It was 2am, the night before his wedding, when Elliott Whitehurst woke up his dad.
The ceremony was already set, friends and family in town. But suddenly, Whitehurst realized he was making a mistake. His dad heard him out, about how he’d wanted to make his fiancée happy but lost himself in the process. He knew it. His friends knew it. His bandmates definitely knew it.
Whitehurst’s dad said he understood. Hours before the ceremony, the wedding was called off.
That night and the events surrounding it form the core of Trebuchet’s Volte-Face, a gorgeous, indie-folk song cycle about growing older, trying manhood on for size, aiming to please, failing oneself, watching a love turn sour and corrosive, and ultimately choosing self-preservation. It’s not bitter, or angry, or pessimistic. It contains piano, ukeleles, shimmering guitars, and four-part harmonies galore. I surprised myself by listening to it more than any other album in 2017, each time finding new moments of beauty and calm during this year of constant terror.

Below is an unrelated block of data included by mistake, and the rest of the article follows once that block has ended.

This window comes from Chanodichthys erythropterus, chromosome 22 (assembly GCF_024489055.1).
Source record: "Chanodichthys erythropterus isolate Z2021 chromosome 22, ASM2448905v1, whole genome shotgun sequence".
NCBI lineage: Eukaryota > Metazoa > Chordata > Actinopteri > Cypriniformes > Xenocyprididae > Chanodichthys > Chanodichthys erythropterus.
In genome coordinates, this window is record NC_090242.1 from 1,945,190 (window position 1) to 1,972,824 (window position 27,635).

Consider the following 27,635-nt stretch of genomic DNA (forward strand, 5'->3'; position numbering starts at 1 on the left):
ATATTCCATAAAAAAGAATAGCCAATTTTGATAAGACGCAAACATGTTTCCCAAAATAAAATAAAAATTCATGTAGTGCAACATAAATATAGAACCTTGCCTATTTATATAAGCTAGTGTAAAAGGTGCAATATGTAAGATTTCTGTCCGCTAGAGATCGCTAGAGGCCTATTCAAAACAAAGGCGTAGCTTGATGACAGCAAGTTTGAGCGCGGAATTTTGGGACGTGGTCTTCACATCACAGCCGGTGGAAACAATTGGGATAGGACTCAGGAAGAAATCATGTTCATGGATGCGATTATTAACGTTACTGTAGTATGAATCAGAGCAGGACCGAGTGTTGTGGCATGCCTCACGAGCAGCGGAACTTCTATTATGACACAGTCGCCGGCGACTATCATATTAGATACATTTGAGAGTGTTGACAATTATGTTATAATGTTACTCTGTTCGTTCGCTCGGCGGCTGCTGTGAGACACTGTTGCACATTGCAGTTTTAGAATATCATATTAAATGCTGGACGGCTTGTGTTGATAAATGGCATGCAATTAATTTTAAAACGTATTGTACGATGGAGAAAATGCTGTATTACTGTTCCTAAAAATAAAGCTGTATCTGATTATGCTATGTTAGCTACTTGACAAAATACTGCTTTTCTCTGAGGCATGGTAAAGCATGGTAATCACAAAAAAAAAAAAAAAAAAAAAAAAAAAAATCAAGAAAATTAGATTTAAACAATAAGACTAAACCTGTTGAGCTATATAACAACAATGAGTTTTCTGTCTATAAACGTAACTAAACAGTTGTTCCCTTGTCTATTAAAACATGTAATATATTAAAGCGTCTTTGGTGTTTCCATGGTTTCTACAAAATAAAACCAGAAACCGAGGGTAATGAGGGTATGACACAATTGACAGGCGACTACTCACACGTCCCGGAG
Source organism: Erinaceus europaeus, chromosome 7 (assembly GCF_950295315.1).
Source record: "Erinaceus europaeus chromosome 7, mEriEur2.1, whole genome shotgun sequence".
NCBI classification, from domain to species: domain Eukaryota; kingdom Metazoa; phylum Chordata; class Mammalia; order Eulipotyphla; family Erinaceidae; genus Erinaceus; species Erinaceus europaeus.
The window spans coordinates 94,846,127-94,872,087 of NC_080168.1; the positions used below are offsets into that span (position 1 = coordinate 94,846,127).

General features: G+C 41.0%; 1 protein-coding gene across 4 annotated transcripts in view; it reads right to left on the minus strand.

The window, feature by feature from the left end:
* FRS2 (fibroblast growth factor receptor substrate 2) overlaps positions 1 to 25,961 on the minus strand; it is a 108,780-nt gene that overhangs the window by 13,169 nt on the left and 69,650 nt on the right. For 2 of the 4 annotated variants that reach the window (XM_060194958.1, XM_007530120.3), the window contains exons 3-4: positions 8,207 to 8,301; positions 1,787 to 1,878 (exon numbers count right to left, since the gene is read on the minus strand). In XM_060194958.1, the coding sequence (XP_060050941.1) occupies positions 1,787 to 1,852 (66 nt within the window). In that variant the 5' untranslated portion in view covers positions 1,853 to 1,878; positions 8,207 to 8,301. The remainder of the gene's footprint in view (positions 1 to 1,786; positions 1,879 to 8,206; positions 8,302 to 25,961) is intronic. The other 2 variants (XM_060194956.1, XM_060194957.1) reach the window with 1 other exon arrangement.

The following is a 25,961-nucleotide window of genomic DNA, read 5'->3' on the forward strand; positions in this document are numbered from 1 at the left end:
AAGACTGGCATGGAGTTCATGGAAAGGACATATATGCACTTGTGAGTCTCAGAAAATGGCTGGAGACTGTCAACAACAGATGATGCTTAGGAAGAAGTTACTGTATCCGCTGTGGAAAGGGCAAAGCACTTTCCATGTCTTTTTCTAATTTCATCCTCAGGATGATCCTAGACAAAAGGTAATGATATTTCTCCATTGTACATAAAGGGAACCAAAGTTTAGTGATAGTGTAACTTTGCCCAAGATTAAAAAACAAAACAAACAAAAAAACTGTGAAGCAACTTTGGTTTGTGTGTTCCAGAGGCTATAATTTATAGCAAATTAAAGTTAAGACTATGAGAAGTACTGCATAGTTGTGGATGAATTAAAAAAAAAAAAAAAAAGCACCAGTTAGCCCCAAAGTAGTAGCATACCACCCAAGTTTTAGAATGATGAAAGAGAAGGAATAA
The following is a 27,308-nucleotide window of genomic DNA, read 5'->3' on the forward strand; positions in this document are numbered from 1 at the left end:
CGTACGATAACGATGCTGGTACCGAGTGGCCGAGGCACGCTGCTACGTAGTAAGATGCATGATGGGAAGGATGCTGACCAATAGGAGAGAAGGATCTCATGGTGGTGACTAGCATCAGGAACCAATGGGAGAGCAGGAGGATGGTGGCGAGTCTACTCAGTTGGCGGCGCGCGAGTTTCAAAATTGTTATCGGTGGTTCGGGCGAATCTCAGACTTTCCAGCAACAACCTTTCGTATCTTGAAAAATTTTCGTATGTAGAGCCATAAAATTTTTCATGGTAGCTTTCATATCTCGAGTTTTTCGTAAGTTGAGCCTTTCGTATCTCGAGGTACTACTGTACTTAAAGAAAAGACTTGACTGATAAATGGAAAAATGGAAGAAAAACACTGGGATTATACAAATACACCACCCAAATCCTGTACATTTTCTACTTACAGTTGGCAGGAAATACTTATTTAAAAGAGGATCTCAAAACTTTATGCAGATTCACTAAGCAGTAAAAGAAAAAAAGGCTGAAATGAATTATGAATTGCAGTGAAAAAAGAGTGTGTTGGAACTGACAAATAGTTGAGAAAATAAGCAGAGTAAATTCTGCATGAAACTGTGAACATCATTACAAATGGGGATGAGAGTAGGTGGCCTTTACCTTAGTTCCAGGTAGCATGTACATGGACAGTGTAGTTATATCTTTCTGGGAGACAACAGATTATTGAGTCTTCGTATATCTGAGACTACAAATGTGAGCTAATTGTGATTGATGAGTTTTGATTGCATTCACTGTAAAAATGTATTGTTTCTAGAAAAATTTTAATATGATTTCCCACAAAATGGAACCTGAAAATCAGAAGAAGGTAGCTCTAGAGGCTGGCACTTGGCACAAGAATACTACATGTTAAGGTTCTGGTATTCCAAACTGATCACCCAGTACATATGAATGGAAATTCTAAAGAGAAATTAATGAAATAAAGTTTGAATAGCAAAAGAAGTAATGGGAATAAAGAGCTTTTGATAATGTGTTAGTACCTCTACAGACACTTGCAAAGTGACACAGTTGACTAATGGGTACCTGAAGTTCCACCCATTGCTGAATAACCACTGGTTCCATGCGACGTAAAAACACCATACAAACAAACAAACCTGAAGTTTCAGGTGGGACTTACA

Hailing from Petaluma, Trebuchet put out two previous records that were pleasant enough, but felt too by-the-numbers. Whitehurst, generally a quiet person, comes from a family of bold musical personalities. His sister Emily Whitehurst is best known as the distinctive singer of the pop-punk band Tsunami Bomb, and his older brother Logan Whitehurst, who died of cancer in 2006, was a madcap genius whose clever songs captivated Dr. Demento and the nerdier corners of the early internet. But I often wondered while listening to Trebuchet’s early recordings, “When is Elliott going to find his voice?”
Volte-Face is the answer, writ large. With the expert backing of Navid Manoochehri, Lauren Haile, and Paul Haile — whose background with both Fleet Foxes-esque folk forms and majestic, sweeping Explosions In The Sky-type instrumentals is evident here — the songs breathe and pulse dramatically while traversing a relationship that over-ripens and turns into something rotten. By the end, as Whitehurst lets go of all lingering guilt, a giant choir repeats the refrain “She’ll be fine,” as a mantra to washing one’s hands of another’s needs. It’s a perfect ending to the album — a huge release of liberation.
Elliott Whitehurst should not get married more often. Volte-Face is a gift.
We’ll be posting our top 10 local albums of 2017 every day through Dec. 22. Check back here to see which other albums made our list.